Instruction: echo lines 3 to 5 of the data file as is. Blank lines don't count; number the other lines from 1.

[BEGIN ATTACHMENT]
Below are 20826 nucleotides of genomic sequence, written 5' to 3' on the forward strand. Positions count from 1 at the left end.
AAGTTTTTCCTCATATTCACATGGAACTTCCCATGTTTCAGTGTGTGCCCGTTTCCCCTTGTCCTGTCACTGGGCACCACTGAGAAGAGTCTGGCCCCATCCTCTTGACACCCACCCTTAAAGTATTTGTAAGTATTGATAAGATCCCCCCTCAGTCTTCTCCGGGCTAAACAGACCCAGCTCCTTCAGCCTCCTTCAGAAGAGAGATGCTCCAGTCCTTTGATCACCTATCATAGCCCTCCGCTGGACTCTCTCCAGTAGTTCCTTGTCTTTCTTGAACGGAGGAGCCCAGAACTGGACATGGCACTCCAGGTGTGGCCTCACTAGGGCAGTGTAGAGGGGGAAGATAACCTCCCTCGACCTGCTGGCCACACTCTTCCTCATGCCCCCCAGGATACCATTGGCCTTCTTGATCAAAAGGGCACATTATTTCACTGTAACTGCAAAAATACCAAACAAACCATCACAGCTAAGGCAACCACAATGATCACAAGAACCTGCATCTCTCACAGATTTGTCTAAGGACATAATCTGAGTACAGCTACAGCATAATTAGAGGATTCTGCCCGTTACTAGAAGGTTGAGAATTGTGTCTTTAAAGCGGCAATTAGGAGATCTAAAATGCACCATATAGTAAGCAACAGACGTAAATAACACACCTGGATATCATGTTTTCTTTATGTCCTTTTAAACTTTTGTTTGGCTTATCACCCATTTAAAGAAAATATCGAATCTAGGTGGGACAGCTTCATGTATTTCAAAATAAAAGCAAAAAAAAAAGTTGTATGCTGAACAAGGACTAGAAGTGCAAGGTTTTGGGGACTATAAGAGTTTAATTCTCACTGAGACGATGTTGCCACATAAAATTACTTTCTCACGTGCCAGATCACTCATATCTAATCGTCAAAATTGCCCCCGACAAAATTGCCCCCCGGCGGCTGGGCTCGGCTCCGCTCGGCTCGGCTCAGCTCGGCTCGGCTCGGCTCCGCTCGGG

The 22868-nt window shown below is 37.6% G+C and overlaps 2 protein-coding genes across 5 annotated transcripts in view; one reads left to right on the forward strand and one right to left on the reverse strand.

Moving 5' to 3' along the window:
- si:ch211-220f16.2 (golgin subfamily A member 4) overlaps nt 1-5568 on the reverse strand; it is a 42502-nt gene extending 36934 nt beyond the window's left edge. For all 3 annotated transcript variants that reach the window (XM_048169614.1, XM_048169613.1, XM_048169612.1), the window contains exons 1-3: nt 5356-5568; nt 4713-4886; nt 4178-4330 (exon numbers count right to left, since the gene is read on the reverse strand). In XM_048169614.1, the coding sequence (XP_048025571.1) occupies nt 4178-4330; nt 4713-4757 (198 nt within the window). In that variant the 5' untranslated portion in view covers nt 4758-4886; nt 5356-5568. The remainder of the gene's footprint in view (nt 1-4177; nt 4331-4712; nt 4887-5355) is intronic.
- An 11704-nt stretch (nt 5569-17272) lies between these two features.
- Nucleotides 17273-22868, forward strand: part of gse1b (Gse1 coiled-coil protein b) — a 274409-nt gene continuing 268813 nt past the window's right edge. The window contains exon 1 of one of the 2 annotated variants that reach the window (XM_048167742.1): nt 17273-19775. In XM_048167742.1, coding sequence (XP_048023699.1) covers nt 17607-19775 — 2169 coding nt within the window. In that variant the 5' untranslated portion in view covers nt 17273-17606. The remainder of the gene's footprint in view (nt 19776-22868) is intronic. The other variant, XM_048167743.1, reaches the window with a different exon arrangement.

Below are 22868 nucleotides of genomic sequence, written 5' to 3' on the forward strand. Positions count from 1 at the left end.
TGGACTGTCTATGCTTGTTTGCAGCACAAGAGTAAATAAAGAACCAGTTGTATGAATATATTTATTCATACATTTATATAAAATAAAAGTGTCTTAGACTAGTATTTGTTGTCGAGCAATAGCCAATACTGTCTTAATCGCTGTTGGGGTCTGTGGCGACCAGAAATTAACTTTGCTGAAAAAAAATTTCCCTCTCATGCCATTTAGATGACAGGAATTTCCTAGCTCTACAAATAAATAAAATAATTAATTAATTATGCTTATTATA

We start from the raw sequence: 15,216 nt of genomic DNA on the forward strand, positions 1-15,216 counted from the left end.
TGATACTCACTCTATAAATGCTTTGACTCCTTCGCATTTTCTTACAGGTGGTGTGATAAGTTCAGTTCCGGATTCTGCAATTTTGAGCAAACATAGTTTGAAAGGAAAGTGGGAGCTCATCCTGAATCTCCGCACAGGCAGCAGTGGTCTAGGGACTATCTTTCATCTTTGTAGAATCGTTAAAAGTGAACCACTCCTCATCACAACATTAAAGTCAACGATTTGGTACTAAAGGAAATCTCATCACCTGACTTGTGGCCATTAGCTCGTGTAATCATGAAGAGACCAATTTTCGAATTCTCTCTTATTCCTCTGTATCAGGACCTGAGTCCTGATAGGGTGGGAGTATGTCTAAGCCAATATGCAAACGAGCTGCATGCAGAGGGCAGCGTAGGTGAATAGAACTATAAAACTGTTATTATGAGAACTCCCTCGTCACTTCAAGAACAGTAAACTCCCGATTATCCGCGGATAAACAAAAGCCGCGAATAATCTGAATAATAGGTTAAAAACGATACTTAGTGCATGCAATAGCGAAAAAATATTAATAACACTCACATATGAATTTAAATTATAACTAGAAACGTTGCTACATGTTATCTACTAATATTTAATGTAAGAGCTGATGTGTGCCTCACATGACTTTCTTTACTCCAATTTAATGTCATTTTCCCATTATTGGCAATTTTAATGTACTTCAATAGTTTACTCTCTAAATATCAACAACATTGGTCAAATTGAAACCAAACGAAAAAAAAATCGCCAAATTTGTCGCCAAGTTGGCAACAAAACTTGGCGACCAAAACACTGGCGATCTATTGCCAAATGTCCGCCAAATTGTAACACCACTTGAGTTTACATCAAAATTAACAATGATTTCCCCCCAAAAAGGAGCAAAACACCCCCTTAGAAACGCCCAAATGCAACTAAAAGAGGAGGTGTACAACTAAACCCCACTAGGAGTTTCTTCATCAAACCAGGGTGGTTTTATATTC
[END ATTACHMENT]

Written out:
The 22868-nt window shown below is 37.6% G+C and overlaps 2 protein-coding genes across 5 annotated transcripts in view; one reads left to right on the forward strand and one right to left on the reverse strand.

Moving 5' to 3' along the window:
- si:ch211-220f16.2 (golgin subfamily A member 4) overlaps nt 1-5568 on the reverse strand; it is a 42502-nt gene extending 36934 nt beyond the window's left edge. For all 3 annotated transcript variants that reach the window (XM_048169614.1, XM_048169613.1, XM_048169612.1), the window contains exons 1-3: nt 5356-5568; nt 4713-4886; nt 4178-4330 (exon numbers count right to left, since the gene is read on the reverse strand). In XM_048169614.1, the coding sequence (XP_048025571.1) occupies nt 4178-4330; nt 4713-4757 (198 nt within the window). In that variant the 5' untranslated portion in view covers nt 4758-4886; nt 5356-5568. The remainder of the gene's footprint in view (nt 1-4177; nt 4331-4712; nt 4887-5355) is intronic.